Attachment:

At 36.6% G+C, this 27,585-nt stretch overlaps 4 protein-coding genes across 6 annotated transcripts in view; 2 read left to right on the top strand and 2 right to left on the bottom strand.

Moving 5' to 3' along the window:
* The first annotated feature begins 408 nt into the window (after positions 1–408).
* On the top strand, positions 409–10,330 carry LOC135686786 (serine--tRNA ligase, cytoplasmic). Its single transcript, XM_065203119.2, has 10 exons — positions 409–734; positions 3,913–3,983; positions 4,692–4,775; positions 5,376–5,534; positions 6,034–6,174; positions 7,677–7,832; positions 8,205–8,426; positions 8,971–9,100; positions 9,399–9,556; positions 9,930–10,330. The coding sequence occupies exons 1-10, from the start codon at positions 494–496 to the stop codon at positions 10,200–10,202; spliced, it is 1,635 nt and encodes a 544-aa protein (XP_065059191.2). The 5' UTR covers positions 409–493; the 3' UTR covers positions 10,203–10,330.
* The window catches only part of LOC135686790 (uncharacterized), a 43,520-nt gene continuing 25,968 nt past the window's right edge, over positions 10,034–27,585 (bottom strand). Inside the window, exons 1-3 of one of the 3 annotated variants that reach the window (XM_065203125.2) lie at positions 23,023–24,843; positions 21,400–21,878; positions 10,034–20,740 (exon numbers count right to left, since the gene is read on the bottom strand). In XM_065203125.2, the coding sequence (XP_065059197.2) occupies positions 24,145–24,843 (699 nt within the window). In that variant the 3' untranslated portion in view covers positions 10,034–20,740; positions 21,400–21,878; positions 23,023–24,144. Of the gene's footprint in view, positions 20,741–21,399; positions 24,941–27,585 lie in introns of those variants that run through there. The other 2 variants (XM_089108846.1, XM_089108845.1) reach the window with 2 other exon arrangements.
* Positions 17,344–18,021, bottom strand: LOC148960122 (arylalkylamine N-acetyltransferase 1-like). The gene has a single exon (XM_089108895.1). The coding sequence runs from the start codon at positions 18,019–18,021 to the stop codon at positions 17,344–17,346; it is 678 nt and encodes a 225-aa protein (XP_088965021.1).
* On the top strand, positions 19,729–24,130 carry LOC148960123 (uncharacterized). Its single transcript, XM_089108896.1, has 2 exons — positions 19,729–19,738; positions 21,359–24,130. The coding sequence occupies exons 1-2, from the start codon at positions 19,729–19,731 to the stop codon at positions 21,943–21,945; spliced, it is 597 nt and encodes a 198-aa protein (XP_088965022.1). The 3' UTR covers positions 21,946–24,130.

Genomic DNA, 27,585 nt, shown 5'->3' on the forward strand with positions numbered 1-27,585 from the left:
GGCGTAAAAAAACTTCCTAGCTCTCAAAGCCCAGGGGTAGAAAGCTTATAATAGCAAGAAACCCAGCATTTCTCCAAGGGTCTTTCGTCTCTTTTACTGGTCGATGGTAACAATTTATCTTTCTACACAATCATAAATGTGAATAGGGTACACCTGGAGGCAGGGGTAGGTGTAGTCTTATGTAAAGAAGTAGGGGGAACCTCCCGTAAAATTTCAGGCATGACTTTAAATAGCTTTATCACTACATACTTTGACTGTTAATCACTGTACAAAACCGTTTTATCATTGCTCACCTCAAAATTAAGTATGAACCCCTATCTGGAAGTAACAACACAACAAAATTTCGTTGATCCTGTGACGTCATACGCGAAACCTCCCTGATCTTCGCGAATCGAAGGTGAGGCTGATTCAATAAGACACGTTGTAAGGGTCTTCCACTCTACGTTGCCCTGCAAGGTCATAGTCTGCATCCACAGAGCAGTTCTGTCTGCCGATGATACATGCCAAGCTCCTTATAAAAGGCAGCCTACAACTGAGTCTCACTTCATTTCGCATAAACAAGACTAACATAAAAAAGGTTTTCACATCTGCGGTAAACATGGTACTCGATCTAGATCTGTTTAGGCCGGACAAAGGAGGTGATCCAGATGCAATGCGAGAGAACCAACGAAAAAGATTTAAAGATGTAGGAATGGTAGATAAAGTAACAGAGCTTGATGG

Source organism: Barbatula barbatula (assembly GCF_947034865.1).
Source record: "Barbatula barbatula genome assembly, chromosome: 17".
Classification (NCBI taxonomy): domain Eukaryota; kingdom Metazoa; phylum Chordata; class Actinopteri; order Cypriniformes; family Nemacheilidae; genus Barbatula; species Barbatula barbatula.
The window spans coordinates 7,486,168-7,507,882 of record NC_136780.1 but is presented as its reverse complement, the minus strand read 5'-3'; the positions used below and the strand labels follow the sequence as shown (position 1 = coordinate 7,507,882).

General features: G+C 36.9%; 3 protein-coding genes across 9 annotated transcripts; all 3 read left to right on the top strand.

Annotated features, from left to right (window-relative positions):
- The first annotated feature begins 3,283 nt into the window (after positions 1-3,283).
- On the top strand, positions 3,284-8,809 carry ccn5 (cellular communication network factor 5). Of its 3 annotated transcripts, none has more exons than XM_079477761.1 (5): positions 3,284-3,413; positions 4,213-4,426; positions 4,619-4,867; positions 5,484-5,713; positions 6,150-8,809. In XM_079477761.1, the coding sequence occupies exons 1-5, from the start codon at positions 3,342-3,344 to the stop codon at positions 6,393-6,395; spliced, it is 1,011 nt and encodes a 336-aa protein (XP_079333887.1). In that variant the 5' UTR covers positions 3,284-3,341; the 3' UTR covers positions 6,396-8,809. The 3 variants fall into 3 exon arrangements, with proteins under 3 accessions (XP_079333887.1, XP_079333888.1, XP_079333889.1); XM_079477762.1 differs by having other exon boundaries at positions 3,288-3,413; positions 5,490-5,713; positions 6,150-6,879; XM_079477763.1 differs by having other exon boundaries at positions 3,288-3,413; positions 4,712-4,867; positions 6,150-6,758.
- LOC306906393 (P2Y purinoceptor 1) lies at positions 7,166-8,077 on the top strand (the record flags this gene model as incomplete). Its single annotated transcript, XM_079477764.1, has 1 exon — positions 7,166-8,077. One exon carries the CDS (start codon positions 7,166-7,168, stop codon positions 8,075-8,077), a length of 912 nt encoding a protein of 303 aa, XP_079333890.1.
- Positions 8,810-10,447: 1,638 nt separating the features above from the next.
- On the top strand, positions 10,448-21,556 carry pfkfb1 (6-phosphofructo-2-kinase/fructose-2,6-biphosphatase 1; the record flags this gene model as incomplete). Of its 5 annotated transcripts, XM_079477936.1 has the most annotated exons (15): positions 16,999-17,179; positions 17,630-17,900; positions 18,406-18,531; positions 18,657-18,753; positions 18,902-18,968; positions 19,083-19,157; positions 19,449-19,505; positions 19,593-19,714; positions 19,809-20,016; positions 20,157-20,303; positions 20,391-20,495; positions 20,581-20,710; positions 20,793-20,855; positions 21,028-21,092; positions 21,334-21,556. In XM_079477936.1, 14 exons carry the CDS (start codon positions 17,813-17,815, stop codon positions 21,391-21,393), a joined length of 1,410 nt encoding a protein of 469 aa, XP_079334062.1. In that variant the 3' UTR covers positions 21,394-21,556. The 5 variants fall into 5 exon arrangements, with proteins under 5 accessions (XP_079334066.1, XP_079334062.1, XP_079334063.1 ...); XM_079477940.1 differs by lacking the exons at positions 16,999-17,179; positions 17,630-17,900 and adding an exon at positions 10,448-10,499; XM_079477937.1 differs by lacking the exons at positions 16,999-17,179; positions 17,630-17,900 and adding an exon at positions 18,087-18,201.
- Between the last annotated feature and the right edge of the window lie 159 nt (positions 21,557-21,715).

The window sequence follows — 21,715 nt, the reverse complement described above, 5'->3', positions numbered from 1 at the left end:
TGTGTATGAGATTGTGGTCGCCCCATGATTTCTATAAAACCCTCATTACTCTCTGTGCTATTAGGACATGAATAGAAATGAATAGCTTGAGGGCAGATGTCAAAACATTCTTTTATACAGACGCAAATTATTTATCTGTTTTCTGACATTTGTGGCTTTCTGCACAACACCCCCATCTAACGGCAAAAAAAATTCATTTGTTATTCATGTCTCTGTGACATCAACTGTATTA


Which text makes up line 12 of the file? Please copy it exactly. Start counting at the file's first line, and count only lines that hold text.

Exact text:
Classification (NCBI taxonomy): domain Eukaryota; kingdom Metazoa; phylum Chordata; class Actinopteri; order Cypriniformes; family Nemacheilidae; genus Barbatula; species Barbatula barbatula.